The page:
- Short-term memory problems. Short-term memory problems can occur when the anterior temporal lobe of your brain is injured. According to Dr. Philip Blum, a neurologist with Memorial Hermann Mischer Neuroscience Associates, this area of your brain “plays a role in your ability to remember and understand information about people, words, and objects. Injuries to this area can cause difficulties with storing short-term memories in your brain.”
- Bursts of anger/short temper. Another cognitive issue that can arise from a TBI is angry outbursts. As the prefrontal cortex plays an integral role in controlling and regulating urges and emotions, as well as making decisions, injuries to this area can affect one’s temper. Power of Patients reports that “over 70 percent of families of individuals with a TBI report the TBI victim demonstrating irritability and anger.”
- Difficulty focusing. When it comes to victims of TBIs, they experience problems with focusing, as “it may take their brains longer to process information, which can make it challenging for them to understand and respond in a variety of situations.” The ability to focus is also controlled by the prefrontal cortex, which is located at the front of your brain. It makes sense that many TBI victims experience so many cognitive issues as it is a large part of your brain, and in such instances where the front of your head is hit (such as car accidents when your head may hit the steering wheel), your prefrontal cortex is more likely to be damaged.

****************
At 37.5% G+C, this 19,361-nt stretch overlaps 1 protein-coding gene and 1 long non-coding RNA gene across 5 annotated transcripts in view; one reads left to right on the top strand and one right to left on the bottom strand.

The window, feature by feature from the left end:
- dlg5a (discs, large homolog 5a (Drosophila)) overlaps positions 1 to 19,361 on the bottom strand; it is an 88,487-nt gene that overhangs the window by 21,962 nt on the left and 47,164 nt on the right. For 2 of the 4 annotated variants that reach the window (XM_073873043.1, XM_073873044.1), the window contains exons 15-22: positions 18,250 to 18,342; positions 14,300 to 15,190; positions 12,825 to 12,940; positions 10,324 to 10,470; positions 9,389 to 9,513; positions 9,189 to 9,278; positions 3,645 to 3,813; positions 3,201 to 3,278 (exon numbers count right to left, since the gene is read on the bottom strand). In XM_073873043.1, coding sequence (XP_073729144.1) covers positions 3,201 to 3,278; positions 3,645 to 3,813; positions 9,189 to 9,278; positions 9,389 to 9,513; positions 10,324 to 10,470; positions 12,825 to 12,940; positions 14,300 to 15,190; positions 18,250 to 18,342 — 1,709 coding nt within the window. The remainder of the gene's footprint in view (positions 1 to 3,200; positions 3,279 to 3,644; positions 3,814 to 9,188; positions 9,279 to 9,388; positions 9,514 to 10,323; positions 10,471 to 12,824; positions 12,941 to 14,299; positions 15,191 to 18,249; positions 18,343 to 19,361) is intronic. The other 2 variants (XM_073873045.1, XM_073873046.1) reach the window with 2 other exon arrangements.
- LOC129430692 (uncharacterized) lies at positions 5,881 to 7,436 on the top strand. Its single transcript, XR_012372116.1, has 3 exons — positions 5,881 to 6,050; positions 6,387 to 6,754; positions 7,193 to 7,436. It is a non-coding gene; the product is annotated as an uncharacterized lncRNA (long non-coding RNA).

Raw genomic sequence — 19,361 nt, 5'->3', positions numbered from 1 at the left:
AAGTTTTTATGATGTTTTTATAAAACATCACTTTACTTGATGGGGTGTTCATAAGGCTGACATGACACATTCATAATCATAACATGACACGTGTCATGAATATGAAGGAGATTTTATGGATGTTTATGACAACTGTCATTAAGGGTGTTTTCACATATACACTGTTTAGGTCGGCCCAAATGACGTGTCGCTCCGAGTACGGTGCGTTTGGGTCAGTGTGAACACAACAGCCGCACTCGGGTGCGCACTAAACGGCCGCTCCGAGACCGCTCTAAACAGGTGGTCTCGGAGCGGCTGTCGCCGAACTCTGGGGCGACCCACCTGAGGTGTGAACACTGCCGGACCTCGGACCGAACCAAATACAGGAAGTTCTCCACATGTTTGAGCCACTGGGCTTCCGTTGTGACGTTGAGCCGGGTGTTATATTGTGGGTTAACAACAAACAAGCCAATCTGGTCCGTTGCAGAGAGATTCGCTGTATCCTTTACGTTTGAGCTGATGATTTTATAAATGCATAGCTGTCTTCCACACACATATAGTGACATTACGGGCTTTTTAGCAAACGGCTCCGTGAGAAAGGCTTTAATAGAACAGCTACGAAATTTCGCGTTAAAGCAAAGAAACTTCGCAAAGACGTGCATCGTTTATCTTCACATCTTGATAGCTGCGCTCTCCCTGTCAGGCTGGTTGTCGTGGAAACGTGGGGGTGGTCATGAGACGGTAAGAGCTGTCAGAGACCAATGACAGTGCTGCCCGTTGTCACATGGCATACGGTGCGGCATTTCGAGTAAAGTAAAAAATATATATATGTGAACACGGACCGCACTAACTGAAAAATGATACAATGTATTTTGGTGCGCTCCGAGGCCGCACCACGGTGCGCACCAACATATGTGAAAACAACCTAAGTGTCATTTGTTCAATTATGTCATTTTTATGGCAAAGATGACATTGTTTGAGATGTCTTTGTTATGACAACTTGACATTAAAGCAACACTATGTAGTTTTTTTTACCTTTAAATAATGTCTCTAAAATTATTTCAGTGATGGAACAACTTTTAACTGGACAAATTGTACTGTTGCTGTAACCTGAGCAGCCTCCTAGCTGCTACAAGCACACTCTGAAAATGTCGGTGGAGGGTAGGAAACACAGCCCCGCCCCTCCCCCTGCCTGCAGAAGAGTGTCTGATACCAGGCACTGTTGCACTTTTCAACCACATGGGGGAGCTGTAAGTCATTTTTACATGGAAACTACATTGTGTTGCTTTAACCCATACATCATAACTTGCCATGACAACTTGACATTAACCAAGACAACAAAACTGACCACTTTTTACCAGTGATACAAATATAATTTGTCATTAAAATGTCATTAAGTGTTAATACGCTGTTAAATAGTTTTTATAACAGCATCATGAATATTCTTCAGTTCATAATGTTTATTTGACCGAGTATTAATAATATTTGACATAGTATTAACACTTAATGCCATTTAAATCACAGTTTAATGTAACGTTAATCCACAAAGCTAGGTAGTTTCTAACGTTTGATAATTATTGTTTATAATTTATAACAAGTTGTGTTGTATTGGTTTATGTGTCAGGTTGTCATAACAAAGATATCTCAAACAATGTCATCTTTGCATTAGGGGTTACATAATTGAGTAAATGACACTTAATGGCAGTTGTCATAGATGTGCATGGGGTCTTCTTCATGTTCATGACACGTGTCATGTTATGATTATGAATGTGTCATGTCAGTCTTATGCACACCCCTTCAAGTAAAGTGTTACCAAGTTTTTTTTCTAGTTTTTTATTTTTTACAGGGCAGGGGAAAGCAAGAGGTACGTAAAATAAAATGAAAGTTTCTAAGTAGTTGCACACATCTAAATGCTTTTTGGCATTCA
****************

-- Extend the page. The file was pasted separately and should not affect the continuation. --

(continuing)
- Relationship problems. Strong noticed that many of her mother’s relationships suffered due to her emotional changes. She stated “TBIs can also have a lasting impact on the psychological well-being of loved ones, often in the form of anxiety, stress, and depression.” People may choose to cut off contact with someone who has suffered a TBI, as that person may be quite different from the person they were before the accident. Seventeen percent of TBI victims report suffering relational problems.
As you can see, traumatic brain injuries can hurt more than just your physical self, but your cognitive self as well. You may suffer from mood swings and difficulty focusing as much as you suffer from headaches and dizziness.
TBIs are nothing to be overlooked, and we have seen far too many people come to our offices after a car accident or some other head injury, saddled with the stress of dealing with all the injuries associated with TBIs. If a negligent driver caused your TBI, then you deserve compensation. Traumatic brain injuries can affect you the rest of your life, and the treatments and therapy they require can be expensive.
You should not have to pay for someone else’s mistake. If you have suffered a TBI, call Bailey & Greer, LLC, at 901-475-7434 or use our contact page. We have compassionate and determined attorneys who work to ensure you receive every penny you deserve. With offices in Memphis and Jackson, we are proud to serve families throughout West Tennessee.
As founder of Bailey & Greer, R. Sadler Bailey has battled his fair share of insurance giants and wrongdoers and has achieved numerous multimillion-dollar results for the victims of catastrophic injuries and their families. What’s more, he has been involved in more than 40 appellate court decisions affecting Tennessee personal injury law, including many landmark appearances before the Tennessee Supreme Court.
Read more about R. Sadler Bailey